The recent end of SARS protests across the country has revealed the deep-seated discontent within the youth group. The Nigerian youth operates from a space where the educational and health infrastructure is in deficit, the economy in comatose, security architecture dysfunctional, while corruption reigns in the ascendency. The Nigerian state is a space engulfed in a miasma of corruption, nepotism, oppression, and despondency. The space leaves the Nigerian youth desolate and hopeless in a country that is blessed with abundant natural and human resources. The end SARS protest is an obvious signal that Nigerian youths have conquered fear and are ready to die for their rights. We are witnessing a reawakening in the consciousness of the post-war generation of our youths. And we must listen to them! The political leadership should not wait for another round of protest before it begins to address the deficits in our political, social, economic, and educational sectors. The culture of fear has been conquered in the youths and the sleeping lion in them has woken up. The entrenched cesspool of corruption and social inequality in the system which privileges and empowers a small class of political elites and cabal of power to greedily privatize and annex our commonwealth at the expense of the suffering majority is being interrogated and challenged by the youth. The spirit of soro soke has overtaken decades of dumbness! Let us, therefore, profit from history so as to avoid a replication of the Arab spring in Nigeria. George Santayana warns that “those who cannot remember the past are condemned to repeat it.” May this never be our portion in Nigeria!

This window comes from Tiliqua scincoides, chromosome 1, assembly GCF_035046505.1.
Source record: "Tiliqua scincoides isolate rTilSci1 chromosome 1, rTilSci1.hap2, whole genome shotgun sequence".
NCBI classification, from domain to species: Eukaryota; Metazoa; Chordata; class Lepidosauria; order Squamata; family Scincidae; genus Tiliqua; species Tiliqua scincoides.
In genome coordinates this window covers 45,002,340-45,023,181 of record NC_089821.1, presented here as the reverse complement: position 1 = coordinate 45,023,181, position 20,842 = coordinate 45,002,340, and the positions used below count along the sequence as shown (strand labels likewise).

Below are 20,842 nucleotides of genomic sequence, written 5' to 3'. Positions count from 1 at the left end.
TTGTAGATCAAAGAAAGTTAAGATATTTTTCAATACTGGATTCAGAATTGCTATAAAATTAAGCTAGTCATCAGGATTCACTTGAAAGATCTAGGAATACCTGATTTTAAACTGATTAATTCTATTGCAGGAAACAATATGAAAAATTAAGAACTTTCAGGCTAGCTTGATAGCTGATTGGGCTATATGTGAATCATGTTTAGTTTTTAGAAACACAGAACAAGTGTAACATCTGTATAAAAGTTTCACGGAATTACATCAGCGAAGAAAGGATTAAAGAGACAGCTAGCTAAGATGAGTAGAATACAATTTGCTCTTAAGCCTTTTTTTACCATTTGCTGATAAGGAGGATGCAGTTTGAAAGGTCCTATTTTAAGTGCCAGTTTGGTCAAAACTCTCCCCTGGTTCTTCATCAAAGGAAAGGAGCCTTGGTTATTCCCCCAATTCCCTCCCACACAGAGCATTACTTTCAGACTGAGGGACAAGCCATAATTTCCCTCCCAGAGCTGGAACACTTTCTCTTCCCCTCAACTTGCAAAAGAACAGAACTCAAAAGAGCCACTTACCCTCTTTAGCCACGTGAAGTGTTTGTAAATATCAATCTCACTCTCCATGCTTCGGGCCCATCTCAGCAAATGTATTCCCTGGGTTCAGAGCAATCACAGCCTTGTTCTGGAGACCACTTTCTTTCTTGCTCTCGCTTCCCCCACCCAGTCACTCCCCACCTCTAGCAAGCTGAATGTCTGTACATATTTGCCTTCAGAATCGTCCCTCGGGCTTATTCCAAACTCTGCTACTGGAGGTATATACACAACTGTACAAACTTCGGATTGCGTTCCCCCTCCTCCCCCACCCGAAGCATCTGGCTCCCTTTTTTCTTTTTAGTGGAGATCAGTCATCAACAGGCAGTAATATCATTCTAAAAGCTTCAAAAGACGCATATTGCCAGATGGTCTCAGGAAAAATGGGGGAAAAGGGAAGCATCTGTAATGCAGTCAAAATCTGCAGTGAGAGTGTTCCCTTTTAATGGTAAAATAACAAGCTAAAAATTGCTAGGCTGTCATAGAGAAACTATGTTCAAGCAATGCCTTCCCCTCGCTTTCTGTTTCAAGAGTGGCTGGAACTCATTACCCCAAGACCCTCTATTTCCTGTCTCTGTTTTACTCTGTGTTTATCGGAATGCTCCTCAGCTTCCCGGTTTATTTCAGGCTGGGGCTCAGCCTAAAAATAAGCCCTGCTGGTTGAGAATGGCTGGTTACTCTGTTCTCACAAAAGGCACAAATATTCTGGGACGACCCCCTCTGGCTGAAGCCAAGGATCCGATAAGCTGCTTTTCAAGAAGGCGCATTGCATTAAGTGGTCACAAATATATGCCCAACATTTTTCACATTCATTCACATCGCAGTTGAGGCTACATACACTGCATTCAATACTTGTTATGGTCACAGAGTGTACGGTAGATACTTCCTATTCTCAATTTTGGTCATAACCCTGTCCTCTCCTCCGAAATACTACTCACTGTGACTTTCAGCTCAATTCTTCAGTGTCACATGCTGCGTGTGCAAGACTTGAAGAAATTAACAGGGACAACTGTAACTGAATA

Dr. Kamalu is Head of Department, English Studies,
University of Port Harcourt.